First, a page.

Despite these developments, Roosevelt refused to withdraw his court-reform bill. While he did agree to compromise, FDR's chances of getting the bill through Congress began to look poor. The Senate Judiciary Committee, although dominated by Democrats, issued a report that recommended against the president's proposal. "This bill," the report declared, "is an invasion of judicial power such as has never before been attempted in this Country."
The last hope of the bill's supporters rested with the persuasive powers of the Senate Democratic Majority Leader, Joe Robinson. When he died suddenly before the full Senate voted, the court-reform bill was doomed. By late July 1937, Roosevelt gave in and agreed to drop the bill.
As it turned out in the years that followed, the Supreme Court upheld virtually all of FDR's New Deal reforms. Over the span of his remaining three terms in office, Roosevelt got to name a total of eight new justices to the Supreme Court. In the end, he did get to "pack" the court with men of his choosing. This "Roosevelt Court" took a more liberal direction in interpreting the Constitution, at least for a while. But the question remains, even today, whether the Supreme Court can truly be an independent body completely separated from political influences.
For Discussion and Writing
- How is decision making by the Supreme Court supposed to be different from that exercised by Congress and the president?
- Why do you think Justice Roberts switched to the liberal side of the Supreme Court in 1937?
- Who do you think won the "court-packing" fight? Explain.
For Further Information
Constitutional Issues: Separation of Powers: This web page explores the issue of separation of powers through the story of FDR’s "court-packing" scheme.
FDR: A PBS biography covering FDR’s early years as president, including an account of his "court-packing" scheme.
A C T I V I T Y
Reforming the Supreme Court
During the "court-packing" episode, a number of different Supreme Court reforms were discussed. This activity will enable the class to decide if any of these reforms should be adopted today.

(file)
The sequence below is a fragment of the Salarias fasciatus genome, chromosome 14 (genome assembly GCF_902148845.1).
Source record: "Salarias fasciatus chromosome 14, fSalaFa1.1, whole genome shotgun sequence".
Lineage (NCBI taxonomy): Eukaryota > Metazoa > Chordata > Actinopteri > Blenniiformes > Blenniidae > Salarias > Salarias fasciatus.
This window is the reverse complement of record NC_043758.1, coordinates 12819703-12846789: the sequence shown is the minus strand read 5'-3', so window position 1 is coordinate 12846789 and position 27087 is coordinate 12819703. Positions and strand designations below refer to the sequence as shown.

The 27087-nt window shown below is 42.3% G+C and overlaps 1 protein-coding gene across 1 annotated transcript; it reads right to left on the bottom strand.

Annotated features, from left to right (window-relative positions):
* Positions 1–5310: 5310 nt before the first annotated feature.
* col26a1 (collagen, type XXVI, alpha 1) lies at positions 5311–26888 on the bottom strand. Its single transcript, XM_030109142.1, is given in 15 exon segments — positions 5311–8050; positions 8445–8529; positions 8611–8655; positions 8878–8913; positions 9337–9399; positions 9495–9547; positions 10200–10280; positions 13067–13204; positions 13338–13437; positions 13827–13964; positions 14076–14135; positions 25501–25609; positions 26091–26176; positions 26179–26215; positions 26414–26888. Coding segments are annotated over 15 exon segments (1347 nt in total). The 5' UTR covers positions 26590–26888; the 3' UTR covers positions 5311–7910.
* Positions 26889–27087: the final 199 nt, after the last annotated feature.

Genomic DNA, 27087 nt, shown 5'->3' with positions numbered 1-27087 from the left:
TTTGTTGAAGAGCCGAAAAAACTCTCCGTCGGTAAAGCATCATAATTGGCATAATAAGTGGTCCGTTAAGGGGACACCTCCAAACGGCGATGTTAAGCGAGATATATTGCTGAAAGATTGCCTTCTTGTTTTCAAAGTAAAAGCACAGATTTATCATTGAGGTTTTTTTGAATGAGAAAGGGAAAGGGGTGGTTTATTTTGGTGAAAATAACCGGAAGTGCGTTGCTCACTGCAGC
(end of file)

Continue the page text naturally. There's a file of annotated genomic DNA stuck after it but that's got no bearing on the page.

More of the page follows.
- In small groups, students should discuss each proposal and then vote whether it should be adopted today.
- Every group should prepare as many arguments as possible to support its decision on each of the proposed reforms.
- When all the groups are finished, the class should meet to discuss, in turn, each Supreme Court reform with each group reporting its decision and supporting arguments. Students taking a minority position within a group should also have a chance to speak.
- After all the Supreme Court reforms have been discussed, the class should vote on them.
- An act of Congress putting into effect the court-reform plan proposed in 1937 by President Roosevelt
- A constitutional amendment taking away entirely the power of the Supreme Court to declare acts of Congress unconstitutional
- A constitutional amendment requiring a unanimous vote by the nine justices of the Supreme Court to declare acts of Congress unconstitutional
- A constitutional amendment limiting the length of Supreme Court justice terms to 10 years
- A constitutional amendment requiring the retirement of Supreme Court justices at age 70.